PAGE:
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15. Hug someone

Hug someone, or hold hands with a loved one. We need physical touch. We are hardwired to physically encounter other people, and our culture is becoming more and more digitized which is eliminating opportunities for essential non-sexual human contact. Let yourself linger in a hug from a friend or ask your partner to give you a non-sexual back rub. We need more of this kind of contact in order to be healthier and happier people.

This list is just a start! Begin the practice of consciously taking care of yourself and you will never regret it.

Featured photo credit: Ed Gregory via stokpic.com

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Last Updated on December 2, 2018

How to Flow Your Way to a More Productive Life

How to Flow Your Way to a More Productive Life

Ebb and flow. Contraction and expansion. Highs and lows. It’s all about the cycles of life.

The entire course of our life follows this up and down pattern of more and then less. Our days flow this way, each following a pattern of more energy, then less energy, more creativity and periods of greater focus bookended by moments of low energy when we cringe at the thought of one more meeting, one more call, one more sentence.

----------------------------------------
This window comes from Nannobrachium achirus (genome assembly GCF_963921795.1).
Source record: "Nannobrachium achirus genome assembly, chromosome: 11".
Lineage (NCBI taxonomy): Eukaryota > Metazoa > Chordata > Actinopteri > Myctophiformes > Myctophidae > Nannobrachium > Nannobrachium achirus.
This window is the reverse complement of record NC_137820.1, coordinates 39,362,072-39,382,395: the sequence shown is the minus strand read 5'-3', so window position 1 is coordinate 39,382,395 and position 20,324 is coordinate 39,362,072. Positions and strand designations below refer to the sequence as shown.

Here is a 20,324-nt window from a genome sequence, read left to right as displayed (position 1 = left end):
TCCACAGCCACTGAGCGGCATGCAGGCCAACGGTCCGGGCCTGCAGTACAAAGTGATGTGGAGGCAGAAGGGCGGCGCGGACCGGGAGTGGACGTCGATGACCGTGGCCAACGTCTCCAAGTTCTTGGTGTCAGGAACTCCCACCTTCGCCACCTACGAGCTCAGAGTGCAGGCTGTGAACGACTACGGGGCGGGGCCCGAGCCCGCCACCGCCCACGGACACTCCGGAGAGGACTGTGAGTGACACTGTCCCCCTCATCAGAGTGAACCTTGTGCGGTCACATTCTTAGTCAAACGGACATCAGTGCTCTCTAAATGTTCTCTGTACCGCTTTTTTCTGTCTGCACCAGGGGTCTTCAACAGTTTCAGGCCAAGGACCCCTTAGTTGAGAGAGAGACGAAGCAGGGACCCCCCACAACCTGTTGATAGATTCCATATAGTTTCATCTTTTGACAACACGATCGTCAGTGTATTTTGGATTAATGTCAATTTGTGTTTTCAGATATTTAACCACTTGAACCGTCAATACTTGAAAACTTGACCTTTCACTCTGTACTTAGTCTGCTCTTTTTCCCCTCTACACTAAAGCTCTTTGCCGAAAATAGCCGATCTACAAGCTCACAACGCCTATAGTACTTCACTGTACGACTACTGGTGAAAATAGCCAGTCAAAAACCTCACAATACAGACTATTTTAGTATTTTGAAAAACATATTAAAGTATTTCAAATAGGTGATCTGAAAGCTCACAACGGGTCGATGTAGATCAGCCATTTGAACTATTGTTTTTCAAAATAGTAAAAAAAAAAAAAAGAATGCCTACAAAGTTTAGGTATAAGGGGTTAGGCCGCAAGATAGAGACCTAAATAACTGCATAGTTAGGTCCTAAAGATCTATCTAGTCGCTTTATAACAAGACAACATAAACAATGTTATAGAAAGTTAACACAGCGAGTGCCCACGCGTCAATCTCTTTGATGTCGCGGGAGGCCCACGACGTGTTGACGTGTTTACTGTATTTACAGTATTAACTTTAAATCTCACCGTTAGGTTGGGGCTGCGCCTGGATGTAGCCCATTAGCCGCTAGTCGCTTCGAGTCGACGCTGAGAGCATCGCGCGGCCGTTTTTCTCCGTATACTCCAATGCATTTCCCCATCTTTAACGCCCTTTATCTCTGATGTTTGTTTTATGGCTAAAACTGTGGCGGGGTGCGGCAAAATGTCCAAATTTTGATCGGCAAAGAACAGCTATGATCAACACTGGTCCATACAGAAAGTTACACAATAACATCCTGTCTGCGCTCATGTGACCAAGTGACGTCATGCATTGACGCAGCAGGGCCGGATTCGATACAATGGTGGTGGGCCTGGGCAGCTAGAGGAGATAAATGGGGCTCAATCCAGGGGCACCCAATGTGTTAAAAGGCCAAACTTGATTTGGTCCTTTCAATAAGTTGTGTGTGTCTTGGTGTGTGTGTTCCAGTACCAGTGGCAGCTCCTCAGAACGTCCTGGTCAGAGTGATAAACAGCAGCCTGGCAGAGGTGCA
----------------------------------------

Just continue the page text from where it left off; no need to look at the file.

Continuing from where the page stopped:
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The key is in understanding how to use the cycles of ebb and flow to our advantage. The ability to harness these fluctuations, understand how they affect our productivity and mood and then apply that knowledge as a tool to improve our lives is a valuable strategy that few individuals or corporations have mastered.

Here are a few simple steps to start using this strategy today:

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Review Your Past Flow

Take just a few minutes to look back at how your days and weeks have been unfolding. What time of the day are you the most focused? Do you prefer to be more social at certain times of the day? Do you have difficulty concentrating after lunch or are you energized? Are there days when you can’t seem to sit still at your desk and others when you could work on the same project for hours?